“E-discovery software” is short-hand for a complex, emerging market of products that help companies satisfy their e-discovery obligations in large, document-intensive lawsuits. E-discovery software is a billion dollar industry, so it makes sense to learn how to shop the market if your company is confronting serious litigation.

This article will discuss the five basic functions of e-discovery software: (1) processing; (2) storage; (3) review or “tag”; (4) search; and (5) production.

Finally, we will share the story of a Texas law firm, Camara & Sibley, which designed its own e-discovery software for its clients, who liked the product so much that CS Disco is now publicly available.

Processing

Litigants involved in e-discovery production first collect data from users in native format (Word, Excel, .pdf, email .pst files, etc.) using search terms defined by legal counsel. Next, the producing party aggregates the data on computer discs or a hard drive and delivers it to the e-discovery software provider.

All native data must be “processed” into searchable image format, either TIFF (Tagged Image File Format) or .pdf. Discovery software providers usually charge the first fee on a per gigabyte basis for creating a uniform, searchable image file format — i.e., “processing.” Some providers offer only TIFF, which is an older, less frequently updated image format, while others offer both .pdf and TIFF. All things considered, .pdf is better unless the lawsuit relates to an S.E.C. investigation, in which case the government mandates the TIFF format.

Storage / Security

The next price-point decision involves storage. Most e-discovery software providers charge a monthly “storage fee.” Like the processing fee, this price point should be investigated, compared, and, if possible, negotiated. In-house counsel should also ask about the security of their company’s data which will likely be stored offsite. For example, some litigants are sensitive about the export of their data, and if the data must be stored internally at the company, this might limit the number of e-discovery providers who can provide the necessary service or increase the storage fee.

Review / “Tag” & Search

Once the data has been processed and stored, it is time for lawyers to “review” and “tag” the images (i.e., code the image files as “relevant,” “privileged,” “hot,” or any number of other custom codes). In-house counsel should pay special attention to the “review” and “tag” functions, together with “search” function after tagging is complete. These functions taken together are the most important differentiation among e-discovery software providers.

Take time to learn about the processing speed, user control mechanisms, and coding controls, as well as the method for searching documents previously “tagged” when it comes time to prepare for depositions, motions, or trial. A few extra seconds to switch from document to document, for example, or to toggle between screens, can make a difference in a case with more than 100,000 image files to be reviewed. Similarly, at the time of deposition or trial, imagine your frustration if you have a witness under oath and your computer is spinning. Some of the programs are newer, too, or designed to be more user friendly. Most applications have online demonstrations. You can also ask one of the many third-party vendors who serve as the client contact and salesman to show you how the “tag” and “search” functions work.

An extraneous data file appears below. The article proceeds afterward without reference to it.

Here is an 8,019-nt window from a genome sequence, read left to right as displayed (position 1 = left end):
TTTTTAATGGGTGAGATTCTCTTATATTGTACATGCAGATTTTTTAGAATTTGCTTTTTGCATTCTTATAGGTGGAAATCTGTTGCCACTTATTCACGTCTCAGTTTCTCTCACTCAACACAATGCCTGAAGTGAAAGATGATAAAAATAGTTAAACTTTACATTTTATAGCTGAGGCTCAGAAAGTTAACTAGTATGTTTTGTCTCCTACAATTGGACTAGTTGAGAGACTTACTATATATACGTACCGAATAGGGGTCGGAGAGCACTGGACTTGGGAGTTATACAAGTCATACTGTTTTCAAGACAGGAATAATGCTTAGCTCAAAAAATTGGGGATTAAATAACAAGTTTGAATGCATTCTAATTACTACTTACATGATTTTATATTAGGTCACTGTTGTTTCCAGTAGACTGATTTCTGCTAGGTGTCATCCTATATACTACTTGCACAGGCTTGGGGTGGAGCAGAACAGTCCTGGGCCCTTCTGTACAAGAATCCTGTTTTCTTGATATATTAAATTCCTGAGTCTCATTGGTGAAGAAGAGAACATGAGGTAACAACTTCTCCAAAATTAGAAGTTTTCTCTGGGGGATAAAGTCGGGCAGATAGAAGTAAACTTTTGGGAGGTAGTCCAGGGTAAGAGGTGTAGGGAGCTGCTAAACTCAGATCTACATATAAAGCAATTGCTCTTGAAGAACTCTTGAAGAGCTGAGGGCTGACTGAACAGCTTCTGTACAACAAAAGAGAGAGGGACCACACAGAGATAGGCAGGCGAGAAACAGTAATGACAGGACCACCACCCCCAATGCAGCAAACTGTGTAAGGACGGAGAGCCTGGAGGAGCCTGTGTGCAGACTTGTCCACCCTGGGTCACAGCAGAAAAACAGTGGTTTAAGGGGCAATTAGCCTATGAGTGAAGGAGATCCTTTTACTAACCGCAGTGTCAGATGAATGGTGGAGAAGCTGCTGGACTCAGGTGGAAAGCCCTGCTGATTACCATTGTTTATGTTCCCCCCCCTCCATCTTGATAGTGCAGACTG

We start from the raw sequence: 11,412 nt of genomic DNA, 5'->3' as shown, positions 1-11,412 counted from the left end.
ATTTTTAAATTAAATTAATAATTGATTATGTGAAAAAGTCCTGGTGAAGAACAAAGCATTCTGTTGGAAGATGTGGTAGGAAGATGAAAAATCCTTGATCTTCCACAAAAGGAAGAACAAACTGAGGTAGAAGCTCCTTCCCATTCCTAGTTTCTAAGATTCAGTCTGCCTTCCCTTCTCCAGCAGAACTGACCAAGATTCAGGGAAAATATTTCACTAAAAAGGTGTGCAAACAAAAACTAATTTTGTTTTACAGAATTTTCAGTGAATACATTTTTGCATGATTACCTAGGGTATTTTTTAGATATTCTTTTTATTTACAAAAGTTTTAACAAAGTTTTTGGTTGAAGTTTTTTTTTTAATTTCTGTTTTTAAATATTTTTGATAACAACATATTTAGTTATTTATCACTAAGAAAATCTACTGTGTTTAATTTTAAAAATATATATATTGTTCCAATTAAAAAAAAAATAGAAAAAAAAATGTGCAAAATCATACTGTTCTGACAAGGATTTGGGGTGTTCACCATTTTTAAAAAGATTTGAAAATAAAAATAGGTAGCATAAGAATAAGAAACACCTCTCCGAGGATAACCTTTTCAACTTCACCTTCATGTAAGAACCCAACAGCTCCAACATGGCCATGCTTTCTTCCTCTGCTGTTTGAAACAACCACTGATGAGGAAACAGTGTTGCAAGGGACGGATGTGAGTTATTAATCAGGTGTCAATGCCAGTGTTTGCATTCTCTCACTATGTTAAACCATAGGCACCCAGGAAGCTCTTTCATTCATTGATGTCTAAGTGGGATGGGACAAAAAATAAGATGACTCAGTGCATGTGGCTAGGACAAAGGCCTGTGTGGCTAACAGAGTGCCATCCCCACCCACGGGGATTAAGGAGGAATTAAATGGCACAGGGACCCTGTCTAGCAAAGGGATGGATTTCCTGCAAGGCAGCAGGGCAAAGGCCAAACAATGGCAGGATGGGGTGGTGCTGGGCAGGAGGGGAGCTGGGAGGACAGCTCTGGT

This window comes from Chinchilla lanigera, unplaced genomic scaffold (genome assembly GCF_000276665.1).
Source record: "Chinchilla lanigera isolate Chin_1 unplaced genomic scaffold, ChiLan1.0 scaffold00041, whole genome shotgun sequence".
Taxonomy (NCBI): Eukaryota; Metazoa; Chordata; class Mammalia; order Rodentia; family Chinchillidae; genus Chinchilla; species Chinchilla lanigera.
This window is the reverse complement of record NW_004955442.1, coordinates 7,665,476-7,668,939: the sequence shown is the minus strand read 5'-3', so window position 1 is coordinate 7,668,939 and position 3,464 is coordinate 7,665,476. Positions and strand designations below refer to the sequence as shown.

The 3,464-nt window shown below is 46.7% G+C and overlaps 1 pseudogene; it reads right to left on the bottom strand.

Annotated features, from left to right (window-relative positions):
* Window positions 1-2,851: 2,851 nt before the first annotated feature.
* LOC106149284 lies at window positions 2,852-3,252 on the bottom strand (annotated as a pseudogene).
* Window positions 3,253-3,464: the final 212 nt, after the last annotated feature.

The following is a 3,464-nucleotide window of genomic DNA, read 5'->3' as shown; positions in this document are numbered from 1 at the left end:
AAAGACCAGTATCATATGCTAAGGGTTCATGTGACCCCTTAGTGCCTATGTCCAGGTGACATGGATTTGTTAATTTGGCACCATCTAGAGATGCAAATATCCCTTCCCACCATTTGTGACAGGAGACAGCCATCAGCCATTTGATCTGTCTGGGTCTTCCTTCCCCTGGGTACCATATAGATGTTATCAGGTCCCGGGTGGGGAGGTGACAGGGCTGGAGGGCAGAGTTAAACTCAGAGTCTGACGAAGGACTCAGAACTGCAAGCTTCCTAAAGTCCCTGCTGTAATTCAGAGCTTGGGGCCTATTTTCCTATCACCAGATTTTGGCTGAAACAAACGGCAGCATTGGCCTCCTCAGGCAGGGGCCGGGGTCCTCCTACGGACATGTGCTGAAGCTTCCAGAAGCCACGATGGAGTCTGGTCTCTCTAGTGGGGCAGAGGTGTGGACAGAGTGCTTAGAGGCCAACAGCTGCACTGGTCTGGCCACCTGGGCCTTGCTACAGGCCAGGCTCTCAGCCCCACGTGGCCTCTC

Production

The final step is production. Like storage, there is often uniformity in this function among providers, so in-house counsel may take this opportunity to compare price points and negotiate a better rate.

CS Disco

For a quick review of the current “rankings” of various e-discovery software providers, the internet is rich with reviews and comparisons. A widely referenced source is called “The Magic Quadrant.” Published annually, it sorts the primary providers (e.g., Relativity by kCura, Concordance by LexisNexis, Kroll, and Autonomy by HP) onto a grid.

After this year’s 2012 Magic Quadrant report was published, a Houston law firm, Camara & Sibley, released its own e-discovery software onto the market. As Kiwi Camara and his partner Kent Radford explain, the firm often works on cases with large e-discovery obligations and litigation budgets. When one cost-sensitive client was quoted an e-discovery budget in excess of $500,000, even after negotiation, the firm decided to develop its own program, which became CS Disco.

Relying on an open-source search engine that forms the backbone of Twitter’s search function, called “Lucene,” the partners worked with an engineer to design a unique program they view as “state-of-the-art.” The program, called “Disco,” takes native data in all common formats, processes it for review, and lets lawyers search, tag, and review documents economically.

“Disco is focused on speed and ease of use, delivering a fast performance on large databases with an interface that lawyers are familiar with from software like Gmail, Apple’s Spotlight, and Westlaw,” said partner Kent Radford.

After using the software internally on several cases, the firm launched the program. Like other e-discovery providers, CS Disco is available on line (www.csdisco.com) and supports full-featured processing, review, and production in industry standard formats.

Conclusion

There are many providers of e-discovery software, and all of them cost a lot of money. Ask questions about pricing, and make sure the “tagging” and “searching” functions fit your needs. In large cases this can be a million dollar decision that increases or limits your ability to litigate effectively.